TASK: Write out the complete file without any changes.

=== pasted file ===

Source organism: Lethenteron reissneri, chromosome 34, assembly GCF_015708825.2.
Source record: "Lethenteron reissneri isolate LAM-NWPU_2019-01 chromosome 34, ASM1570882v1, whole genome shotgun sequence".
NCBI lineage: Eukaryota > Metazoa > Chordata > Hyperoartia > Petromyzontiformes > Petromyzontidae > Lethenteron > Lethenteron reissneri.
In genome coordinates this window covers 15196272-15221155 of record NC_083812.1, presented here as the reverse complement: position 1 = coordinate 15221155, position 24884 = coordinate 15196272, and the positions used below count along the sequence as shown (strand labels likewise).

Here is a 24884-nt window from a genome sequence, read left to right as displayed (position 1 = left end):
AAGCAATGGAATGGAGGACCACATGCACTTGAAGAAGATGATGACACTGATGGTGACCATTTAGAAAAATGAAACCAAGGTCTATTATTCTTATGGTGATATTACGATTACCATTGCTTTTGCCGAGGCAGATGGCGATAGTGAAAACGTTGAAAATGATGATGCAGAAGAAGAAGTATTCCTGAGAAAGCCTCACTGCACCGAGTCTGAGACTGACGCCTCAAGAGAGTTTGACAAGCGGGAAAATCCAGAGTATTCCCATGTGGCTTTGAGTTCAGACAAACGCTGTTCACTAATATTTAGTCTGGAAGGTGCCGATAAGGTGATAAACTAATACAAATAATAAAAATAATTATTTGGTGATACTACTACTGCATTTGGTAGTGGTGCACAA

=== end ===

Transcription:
Source organism: Lethenteron reissneri, chromosome 34, assembly GCF_015708825.2.
Source record: "Lethenteron reissneri isolate LAM-NWPU_2019-01 chromosome 34, ASM1570882v1, whole genome shotgun sequence".
NCBI lineage: Eukaryota > Metazoa > Chordata > Hyperoartia > Petromyzontiformes > Petromyzontidae > Lethenteron > Lethenteron reissneri.
In genome coordinates this window covers 15196272-15221155 of record NC_083812.1, presented here as the reverse complement: position 1 = coordinate 15221155, position 24884 = coordinate 15196272, and the positions used below count along the sequence as shown (strand labels likewise).

Here is a 24884-nt window from a genome sequence, read left to right as displayed (position 1 = left end):
AAGCAATGGAATGGAGGACCACATGCACTTGAAGAAGATGATGACACTGATGGTGACCATTTAGAAAAATGAAACCAAGGTCTATTATTCTTATGGTGATATTACGATTACCATTGCTTTTGCCGAGGCAGATGGCGATAGTGAAAACGTTGAAAATGATGATGCAGAAGAAGAAGTATTCCTGAGAAAGCCTCACTGCACCGAGTCTGAGACTGACGCCTCAAGAGAGTTTGACAAGCGGGAAAATCCAGAGTATTCCCATGTGGCTTTGAGTTCAGACAAACGCTGTTCACTAATATTTAGTCTGGAAGGTGCCGATAAGGTGATAAACTAATACAAATAATAAAAATAATTATTTGGTGATACTACTACTGCATTTGGTAGTGGTGCACAA